Art Investment. Fine Art Investments displays a stunning Collection of the most beautiful Masterpiece artworks by Enrico Garff the Gripenberg Art Collection Owns.
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What distinguishes Enrico Garff’s Art?
The Painter’s Brush,
A medium to connect you
with superior realms.
Thoughts regarding the Contemporary Art Master Painter Enrico Garff’s Modclassic Colorist Art Style
I often wondered for a while what the culprit and hallmark of Maestro’s art distinguishing his artworks from many others.
Garff’s paintings show off a particular element that makes you feel comfortable and familiar with the portrayed subject. I could feel but not identify the very nature of this feature that invites your soul to join with ease into the scene of the artistic creation, making you feel at home and one with it.
Today this perception started to take shape and translated from visual expression into verbal language: Enrico Garff’s art substance is organic and harmonious, the opposite of inorganic artificially construed like a random jigsaw puzzle. Light, shape, and color merged in a natural and spontaneous form only a frank, honest, wholesome spirit can express on canvas. The integrity of the painting mirrors the inner world of the Artist characterized by moral integrity. The lower human status chaos of entropy versus the Logos driven order of the creation sourced directly from divinity.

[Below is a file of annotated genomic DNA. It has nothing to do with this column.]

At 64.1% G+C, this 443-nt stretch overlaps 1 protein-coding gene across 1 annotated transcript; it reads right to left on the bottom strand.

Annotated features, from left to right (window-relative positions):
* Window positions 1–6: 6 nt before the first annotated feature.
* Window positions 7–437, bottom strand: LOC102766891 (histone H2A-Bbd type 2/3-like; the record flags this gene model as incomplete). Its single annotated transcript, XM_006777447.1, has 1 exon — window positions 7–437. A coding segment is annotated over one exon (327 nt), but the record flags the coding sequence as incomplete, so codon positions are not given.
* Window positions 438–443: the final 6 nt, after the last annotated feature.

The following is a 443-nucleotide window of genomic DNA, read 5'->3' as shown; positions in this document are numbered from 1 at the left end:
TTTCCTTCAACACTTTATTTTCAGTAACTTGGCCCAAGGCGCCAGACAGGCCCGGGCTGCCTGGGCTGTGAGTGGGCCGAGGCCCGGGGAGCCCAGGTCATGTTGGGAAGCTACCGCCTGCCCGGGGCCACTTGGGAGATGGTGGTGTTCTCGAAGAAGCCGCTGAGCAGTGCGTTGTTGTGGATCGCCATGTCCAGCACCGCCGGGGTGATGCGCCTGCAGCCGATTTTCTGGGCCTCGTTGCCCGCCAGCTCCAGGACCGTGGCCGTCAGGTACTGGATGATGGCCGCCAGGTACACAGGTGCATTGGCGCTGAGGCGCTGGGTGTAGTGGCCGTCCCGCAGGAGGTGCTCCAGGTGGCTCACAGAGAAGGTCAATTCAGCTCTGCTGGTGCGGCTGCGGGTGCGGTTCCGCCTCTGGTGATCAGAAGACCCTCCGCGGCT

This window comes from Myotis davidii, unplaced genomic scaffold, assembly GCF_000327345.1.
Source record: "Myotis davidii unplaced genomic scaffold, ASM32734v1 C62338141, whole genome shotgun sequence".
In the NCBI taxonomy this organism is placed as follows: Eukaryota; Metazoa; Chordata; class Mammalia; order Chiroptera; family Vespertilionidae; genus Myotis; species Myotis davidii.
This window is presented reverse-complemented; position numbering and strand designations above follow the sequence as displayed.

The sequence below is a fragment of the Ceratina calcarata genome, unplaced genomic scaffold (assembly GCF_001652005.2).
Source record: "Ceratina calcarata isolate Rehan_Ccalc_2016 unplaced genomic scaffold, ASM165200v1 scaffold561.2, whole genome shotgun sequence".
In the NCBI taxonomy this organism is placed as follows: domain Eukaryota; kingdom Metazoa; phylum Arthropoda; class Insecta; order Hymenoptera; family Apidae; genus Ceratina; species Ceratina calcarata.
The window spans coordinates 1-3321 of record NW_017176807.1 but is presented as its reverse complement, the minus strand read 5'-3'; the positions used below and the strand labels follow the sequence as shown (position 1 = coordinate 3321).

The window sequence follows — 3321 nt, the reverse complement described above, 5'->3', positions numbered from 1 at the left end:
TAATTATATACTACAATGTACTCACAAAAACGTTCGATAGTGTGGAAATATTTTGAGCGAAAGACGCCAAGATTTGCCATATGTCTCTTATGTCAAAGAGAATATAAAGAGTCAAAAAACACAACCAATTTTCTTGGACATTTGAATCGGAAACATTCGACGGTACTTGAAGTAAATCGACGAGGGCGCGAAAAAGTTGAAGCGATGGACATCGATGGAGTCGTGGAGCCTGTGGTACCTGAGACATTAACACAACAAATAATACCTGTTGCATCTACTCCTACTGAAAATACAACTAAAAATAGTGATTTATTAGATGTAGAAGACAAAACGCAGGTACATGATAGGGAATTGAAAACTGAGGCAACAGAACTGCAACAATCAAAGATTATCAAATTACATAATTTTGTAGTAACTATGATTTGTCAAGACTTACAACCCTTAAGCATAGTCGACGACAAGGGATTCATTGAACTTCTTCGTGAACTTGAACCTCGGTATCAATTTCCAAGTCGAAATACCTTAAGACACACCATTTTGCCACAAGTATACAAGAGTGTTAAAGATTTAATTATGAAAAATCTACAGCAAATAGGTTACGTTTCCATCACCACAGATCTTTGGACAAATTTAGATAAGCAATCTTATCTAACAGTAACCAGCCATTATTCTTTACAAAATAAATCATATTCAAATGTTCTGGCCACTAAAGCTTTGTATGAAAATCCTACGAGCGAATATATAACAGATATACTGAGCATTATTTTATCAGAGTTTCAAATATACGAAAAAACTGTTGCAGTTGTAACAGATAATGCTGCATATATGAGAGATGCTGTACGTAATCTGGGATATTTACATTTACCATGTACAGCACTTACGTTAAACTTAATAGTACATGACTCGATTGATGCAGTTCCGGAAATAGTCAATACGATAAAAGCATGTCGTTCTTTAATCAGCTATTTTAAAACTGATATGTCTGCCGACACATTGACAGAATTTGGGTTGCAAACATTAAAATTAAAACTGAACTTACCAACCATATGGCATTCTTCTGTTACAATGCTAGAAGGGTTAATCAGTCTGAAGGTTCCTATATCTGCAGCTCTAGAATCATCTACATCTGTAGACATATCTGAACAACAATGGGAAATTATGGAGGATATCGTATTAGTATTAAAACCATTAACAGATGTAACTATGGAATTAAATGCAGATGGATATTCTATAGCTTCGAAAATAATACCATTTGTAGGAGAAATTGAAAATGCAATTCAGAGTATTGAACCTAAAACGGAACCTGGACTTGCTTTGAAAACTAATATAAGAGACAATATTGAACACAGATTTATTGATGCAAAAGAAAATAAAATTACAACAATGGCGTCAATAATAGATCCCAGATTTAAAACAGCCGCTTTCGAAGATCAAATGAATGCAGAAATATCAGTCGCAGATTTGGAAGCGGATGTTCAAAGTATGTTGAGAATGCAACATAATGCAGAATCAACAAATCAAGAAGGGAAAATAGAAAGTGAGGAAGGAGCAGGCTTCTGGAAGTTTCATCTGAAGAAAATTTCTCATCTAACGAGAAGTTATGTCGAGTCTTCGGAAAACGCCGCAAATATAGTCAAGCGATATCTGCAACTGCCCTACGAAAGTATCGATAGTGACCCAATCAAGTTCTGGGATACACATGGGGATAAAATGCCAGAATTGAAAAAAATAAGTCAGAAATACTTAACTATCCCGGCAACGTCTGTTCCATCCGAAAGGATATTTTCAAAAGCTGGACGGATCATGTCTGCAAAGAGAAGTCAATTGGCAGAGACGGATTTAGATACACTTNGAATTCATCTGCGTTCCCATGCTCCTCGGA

The brush becomes a direct extension of the painter’s heart, a medium leading to superior spiritual realms.